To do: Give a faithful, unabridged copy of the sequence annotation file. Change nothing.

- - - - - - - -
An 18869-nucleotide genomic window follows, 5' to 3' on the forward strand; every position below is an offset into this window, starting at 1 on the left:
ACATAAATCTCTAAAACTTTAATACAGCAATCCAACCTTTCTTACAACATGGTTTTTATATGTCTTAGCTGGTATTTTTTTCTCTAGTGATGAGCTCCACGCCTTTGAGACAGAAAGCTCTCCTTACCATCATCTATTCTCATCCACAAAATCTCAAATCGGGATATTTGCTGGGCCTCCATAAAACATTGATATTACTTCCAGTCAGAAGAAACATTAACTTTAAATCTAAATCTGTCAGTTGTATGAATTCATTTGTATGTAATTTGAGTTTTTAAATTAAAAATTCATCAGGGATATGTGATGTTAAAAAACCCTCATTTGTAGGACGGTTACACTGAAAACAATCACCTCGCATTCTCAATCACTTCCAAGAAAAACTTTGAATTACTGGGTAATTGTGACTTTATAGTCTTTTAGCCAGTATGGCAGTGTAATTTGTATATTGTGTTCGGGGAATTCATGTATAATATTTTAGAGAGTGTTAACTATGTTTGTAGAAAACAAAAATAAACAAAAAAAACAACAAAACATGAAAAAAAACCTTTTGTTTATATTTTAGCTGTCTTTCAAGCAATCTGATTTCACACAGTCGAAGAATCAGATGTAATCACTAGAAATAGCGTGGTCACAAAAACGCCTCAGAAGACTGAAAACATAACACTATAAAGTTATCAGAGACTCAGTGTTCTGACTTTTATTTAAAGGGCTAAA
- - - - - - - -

An 18869-nucleotide genomic window follows, 5' to 3' on the forward strand; every position below is an offset into this window, starting at 1 on the left:
ACATAAATCTCTAAAACTTTAATACAGCAATCCAACCTTTCTTACAACATGGTTTTTATATGTCTTAGCTGGTATTTTTTTCTCTAGTGATGAGCTCCACGCCTTTGAGACAGAAAGCTCTCCTTACCATCATCTATTCTCATCCACAAAATCTCAAATCGGGATATTTGCTGGGCCTCCATAAAACATTGATATTACTTCCAGTCAGAAGAAACATTAACTTTAAATCTAAATCTGTCAGTTGTATGAATTCATTTGTATGTAATTTGAGTTTTTAAATTAAAAATTCATCAGGGATATGTGATGTTAAAAAACCCTCATTTGTAGGACGGTTACACTGAAAACAATCACCTCGCATTCTCAATCACTTCCAAGAAAAACTTTGAATTACTGGGTAATTGTGACTTTATAGTCTTTTAGCCAGTATGGCAGTGTAATTTGTATATTGTGTTCGGGGAATTCATGTATAATATTTTAGAGAGTGTTAACTATGTTTGTAGAAAACAAAAATAAACAAAAAAAACAACAAAACATGAAAAAAAACCTTTTGTTTATATTTTAGCTGTCTTTCAAGCAATCTGATTTCACACAGTCGAAGAATCAGATGTAATCACTAGAAATAGCGTGGTCACAAAAACGCCTCAGAAGACTGAAAACATAACACTATAAAGTTATCAGAGACTCAGTGTTCTGACTTTTATTTAAAGGGCTAAA